I have a set of items, from which I want to select DISSIMILAR tuples (more on the definition of dissimilar touples later). The set could contain potentially several thousand items, although typically, it would contain only a few hundreds.

I am trying to write a generic algorithm that will allow me to select N items to form an N-tuple, from the original set. The new set of selected N-tuples should be **DISSIMILAR**.

A N-tuple **A** is said to be DISSIMILAR to another N-tuple **B** if and only if:

- Every pair (2-tuple) that occurs in A DOES NOT appear in B

Note: For this algorithm, A 2-tuple (pair) is considered SIMILAR/IDENTICAL if it contains the same elements, i.e. (x,y) is considered the same as (y,x).

This is a (possible variation on the) classic Urn Problem. A trivial (pseudocode) implementation of this algorithm would be something along the lines of

```
def fetch_unique_tuples(original_set, tuple_size):
while True:
# randomly select [tuple_size] items from the set to create first set
# create a key or hash from the N elements and store in a set
# store selected N-tuple in a container
if end_condition_met:
break
```

I don't think this is the most efficient way of doing this - and though I am no algorithm theorist, I suspect that the time for this algorithm to run is NOT ** O(n)** - in fact, its probably more likely to be

**. I am wondering if there is a more efficient way of implementing such an algo, and preferably, reducing the time to**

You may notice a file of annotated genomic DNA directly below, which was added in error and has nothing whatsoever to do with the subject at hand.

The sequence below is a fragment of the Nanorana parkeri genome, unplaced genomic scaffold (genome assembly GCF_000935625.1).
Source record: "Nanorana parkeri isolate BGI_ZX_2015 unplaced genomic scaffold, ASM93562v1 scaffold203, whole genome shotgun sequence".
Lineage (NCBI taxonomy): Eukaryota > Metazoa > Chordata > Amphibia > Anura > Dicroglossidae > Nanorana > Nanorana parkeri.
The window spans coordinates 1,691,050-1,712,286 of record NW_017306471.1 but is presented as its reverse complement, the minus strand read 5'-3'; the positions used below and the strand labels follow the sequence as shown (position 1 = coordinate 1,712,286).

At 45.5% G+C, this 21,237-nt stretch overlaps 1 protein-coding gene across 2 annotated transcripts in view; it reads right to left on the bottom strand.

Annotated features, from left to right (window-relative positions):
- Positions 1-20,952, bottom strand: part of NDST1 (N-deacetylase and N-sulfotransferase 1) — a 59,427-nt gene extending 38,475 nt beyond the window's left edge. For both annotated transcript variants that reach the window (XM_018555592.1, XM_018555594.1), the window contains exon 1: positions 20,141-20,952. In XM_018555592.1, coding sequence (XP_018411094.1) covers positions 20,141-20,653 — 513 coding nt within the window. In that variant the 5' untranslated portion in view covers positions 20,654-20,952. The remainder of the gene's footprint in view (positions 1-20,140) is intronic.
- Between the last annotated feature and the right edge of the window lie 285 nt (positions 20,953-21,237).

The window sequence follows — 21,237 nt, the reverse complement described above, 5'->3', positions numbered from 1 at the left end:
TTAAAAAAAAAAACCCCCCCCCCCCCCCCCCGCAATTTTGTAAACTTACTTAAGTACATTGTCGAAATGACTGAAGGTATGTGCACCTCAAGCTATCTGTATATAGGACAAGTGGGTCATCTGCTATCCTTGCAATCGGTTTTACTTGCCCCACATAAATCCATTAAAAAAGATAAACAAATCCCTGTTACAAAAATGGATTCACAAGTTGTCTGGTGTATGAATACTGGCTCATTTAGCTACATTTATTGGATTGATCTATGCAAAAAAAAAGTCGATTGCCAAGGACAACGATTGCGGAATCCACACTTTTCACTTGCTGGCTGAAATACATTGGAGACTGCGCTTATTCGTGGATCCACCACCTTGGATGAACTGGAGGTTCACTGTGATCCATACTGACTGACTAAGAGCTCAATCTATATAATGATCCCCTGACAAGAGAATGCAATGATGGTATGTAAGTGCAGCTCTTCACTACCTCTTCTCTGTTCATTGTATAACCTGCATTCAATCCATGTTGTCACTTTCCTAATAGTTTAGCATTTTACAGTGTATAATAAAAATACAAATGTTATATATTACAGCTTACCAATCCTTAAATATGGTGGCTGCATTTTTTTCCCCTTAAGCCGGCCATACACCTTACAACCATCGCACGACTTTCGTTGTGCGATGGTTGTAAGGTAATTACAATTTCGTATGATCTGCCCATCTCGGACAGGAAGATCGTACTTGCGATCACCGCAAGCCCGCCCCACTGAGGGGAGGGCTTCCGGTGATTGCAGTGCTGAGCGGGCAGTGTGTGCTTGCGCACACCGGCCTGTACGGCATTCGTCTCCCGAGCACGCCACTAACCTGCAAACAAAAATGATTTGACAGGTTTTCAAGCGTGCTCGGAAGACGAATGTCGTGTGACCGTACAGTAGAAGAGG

*O(n!)***.**

*O(n)*Actually, as Mark Byers pointed out there is a second variable `m`

, which is the size of the number of elements being selected. This (i.e. `m`

) will typically be between 2 and 5.

Regarding examples, here would be a typical (albeit shortened) example:

```
original_list = ['CAGG', 'CTTC', 'ACCT', 'TGCA', 'CCTG', 'CAAA', 'TGCC', 'ACTT', 'TAAT', 'CTTG', 'CGGC', 'GGCC', 'TCCT', 'ATCC', 'ACAG', 'TGAA', 'TTTG', 'ACAA', 'TGTC', 'TGGA', 'CTGC', 'GCTC', 'AGGA', 'TGCT', 'GCGC', 'GCGG', 'AAAG', 'GCTG', 'GCCG', 'ACCA', 'CTCC', 'CACG', 'CATA', 'GGGA', 'CGAG', 'CCCC', 'GGTG', 'AAGT', 'CCAC', 'AACA', 'AATA', 'CGAC', 'GGAA', 'TACC', 'AGTT', 'GTGG', 'CGCA', 'GGGG', 'GAGA', 'AGCC', 'ACCG', 'CCAT', 'AGAC', 'GGGT', 'CAGC', 'GATG', 'TTCG']
# Select 3-tuples from the original list should produce a list (or set) similar to:
[('CAGG', 'CTTC', 'ACCT')
('CAGG', 'TGCA', 'CCTG')
('CAGG', 'CAAA', 'TGCC')
('CAGG', 'ACTT', 'ACCT')
('CAGG', 'CTTG', 'CGGC')
....
('CTTC', 'TGCA', 'CAAA')
]
```

**[[Edit]]**

Actually, in constructing the example output, I have realized that the earlier definition I gave for UNIQUENESS was incorrect. I have updated my definition and have introduced a new metric of DISSIMILARITY instead, as a result of this finding.

`n`

but here are two variables here: the number of elements in the set, and the number of unique tuples you wish to find. The algorithm's performance may depend on both of these variables. – Mark Byers Apr 6 '12 at 10:47`m`

- the number of variables.`m`

is typically in the range of between two and five - so perhaps, not too much a factor considering the potential size of`n`

. – Homunculus Reticulli Apr 6 '12 at 10:50